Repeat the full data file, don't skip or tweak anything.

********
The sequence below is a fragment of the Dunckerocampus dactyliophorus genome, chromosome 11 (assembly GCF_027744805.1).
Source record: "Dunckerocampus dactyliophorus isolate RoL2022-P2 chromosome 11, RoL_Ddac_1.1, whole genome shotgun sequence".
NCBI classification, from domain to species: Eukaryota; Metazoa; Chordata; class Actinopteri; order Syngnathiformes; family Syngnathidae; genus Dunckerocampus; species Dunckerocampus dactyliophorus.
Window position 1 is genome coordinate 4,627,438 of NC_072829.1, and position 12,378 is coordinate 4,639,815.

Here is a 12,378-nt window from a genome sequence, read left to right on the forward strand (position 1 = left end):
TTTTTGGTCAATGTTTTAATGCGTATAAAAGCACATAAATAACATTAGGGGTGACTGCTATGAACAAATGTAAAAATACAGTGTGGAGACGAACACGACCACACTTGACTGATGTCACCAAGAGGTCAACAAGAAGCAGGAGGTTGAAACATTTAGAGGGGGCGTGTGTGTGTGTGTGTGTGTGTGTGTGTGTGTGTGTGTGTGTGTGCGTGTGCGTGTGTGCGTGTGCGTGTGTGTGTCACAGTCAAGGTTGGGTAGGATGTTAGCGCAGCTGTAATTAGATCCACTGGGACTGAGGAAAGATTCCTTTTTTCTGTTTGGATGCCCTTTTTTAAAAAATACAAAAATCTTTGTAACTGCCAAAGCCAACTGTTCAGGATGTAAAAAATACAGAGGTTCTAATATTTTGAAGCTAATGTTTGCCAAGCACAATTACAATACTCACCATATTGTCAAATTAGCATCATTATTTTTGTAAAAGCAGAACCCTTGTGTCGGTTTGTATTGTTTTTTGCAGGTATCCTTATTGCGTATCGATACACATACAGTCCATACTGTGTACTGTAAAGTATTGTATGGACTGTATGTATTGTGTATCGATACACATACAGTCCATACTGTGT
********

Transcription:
The sequence below is a fragment of the Dunckerocampus dactyliophorus genome, chromosome 11 (assembly GCF_027744805.1).
Source record: "Dunckerocampus dactyliophorus isolate RoL2022-P2 chromosome 11, RoL_Ddac_1.1, whole genome shotgun sequence".
NCBI classification, from domain to species: Eukaryota; Metazoa; Chordata; class Actinopteri; order Syngnathiformes; family Syngnathidae; genus Dunckerocampus; species Dunckerocampus dactyliophorus.
Window position 1 is genome coordinate 4,627,438 of NC_072829.1, and position 12,378 is coordinate 4,639,815.

Here is a 12,378-nt window from a genome sequence, read left to right on the forward strand (position 1 = left end):
TTTTTGGTCAATGTTTTAATGCGTATAAAAGCACATAAATAACATTAGGGGTGACTGCTATGAACAAATGTAAAAATACAGTGTGGAGACGAACACGACCACACTTGACTGATGTCACCAAGAGGTCAACAAGAAGCAGGAGGTTGAAACATTTAGAGGGGGCGTGTGTGTGTGTGTGTGTGTGTGTGTGTGTGTGTGTGTGTGTGTGCGTGTGCGTGTGTGCGTGTGCGTGTGTGTGTCACAGTCAAGGTTGGGTAGGATGTTAGCGCAGCTGTAATTAGATCCACTGGGACTGAGGAAAGATTCCTTTTTTCTGTTTGGATGCCCTTTTTTAAAAAATACAAAAATCTTTGTAACTGCCAAAGCCAACTGTTCAGGATGTAAAAAATACAGAGGTTCTAATATTTTGAAGCTAATGTTTGCCAAGCACAATTACAATACTCACCATATTGTCAAATTAGCATCATTATTTTTGTAAAAGCAGAACCCTTGTGTCGGTTTGTATTGTTTTTTGCAGGTATCCTTATTGCGTATCGATACACATACAGTCCATACTGTGTACTGTAAAGTATTGTATGGACTGTATGTATTGTGTATCGATACACATACAGTCCATACTGTGT